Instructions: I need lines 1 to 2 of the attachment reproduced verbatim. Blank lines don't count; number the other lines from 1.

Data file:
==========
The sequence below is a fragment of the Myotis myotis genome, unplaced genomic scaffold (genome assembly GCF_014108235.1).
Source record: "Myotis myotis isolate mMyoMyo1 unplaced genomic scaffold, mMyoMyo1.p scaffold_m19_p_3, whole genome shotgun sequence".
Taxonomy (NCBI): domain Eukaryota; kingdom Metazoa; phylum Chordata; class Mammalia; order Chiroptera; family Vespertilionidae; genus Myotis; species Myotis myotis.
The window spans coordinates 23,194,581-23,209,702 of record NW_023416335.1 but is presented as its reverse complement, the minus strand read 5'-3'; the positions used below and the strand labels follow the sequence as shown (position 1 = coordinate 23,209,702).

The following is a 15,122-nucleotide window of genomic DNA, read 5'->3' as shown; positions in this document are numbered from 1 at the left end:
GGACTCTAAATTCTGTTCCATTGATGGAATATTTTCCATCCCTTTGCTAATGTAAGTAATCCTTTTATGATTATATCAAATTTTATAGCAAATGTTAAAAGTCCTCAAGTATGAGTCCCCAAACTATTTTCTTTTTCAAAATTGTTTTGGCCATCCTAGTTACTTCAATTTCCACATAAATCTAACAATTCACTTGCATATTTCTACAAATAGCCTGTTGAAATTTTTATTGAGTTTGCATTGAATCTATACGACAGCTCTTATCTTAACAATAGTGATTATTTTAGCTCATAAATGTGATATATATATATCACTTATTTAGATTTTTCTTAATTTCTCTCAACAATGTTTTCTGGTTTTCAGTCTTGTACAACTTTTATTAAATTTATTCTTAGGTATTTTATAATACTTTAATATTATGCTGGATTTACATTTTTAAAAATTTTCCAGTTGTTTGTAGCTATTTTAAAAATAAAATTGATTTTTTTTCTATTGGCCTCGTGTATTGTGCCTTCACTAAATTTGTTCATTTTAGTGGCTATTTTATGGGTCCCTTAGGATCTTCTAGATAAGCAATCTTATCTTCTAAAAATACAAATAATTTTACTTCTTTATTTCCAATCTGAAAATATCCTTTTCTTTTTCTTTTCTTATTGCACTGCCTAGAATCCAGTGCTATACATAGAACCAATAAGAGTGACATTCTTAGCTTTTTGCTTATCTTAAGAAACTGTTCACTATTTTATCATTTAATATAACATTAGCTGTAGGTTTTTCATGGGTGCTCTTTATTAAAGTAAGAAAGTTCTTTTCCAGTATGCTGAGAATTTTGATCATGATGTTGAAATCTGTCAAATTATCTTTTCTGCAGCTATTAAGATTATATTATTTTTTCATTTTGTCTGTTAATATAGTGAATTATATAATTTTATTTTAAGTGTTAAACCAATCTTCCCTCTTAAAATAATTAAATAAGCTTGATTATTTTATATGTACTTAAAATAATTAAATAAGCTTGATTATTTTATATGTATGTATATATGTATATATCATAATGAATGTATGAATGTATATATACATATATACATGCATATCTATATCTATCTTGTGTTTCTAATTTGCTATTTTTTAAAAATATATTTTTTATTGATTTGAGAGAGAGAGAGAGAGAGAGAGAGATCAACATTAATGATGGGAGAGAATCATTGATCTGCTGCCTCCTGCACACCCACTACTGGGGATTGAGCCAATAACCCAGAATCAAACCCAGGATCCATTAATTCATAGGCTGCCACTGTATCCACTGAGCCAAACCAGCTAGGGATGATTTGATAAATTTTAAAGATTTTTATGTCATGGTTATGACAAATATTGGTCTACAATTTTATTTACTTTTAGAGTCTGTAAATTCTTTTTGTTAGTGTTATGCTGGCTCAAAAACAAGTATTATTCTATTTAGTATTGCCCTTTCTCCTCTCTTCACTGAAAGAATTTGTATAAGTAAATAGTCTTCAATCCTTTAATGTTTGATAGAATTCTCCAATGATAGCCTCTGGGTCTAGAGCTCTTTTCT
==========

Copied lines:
The sequence below is a fragment of the Myotis myotis genome, unplaced genomic scaffold (genome assembly GCF_014108235.1).
Source record: "Myotis myotis isolate mMyoMyo1 unplaced genomic scaffold, mMyoMyo1.p scaffold_m19_p_3, whole genome shotgun sequence".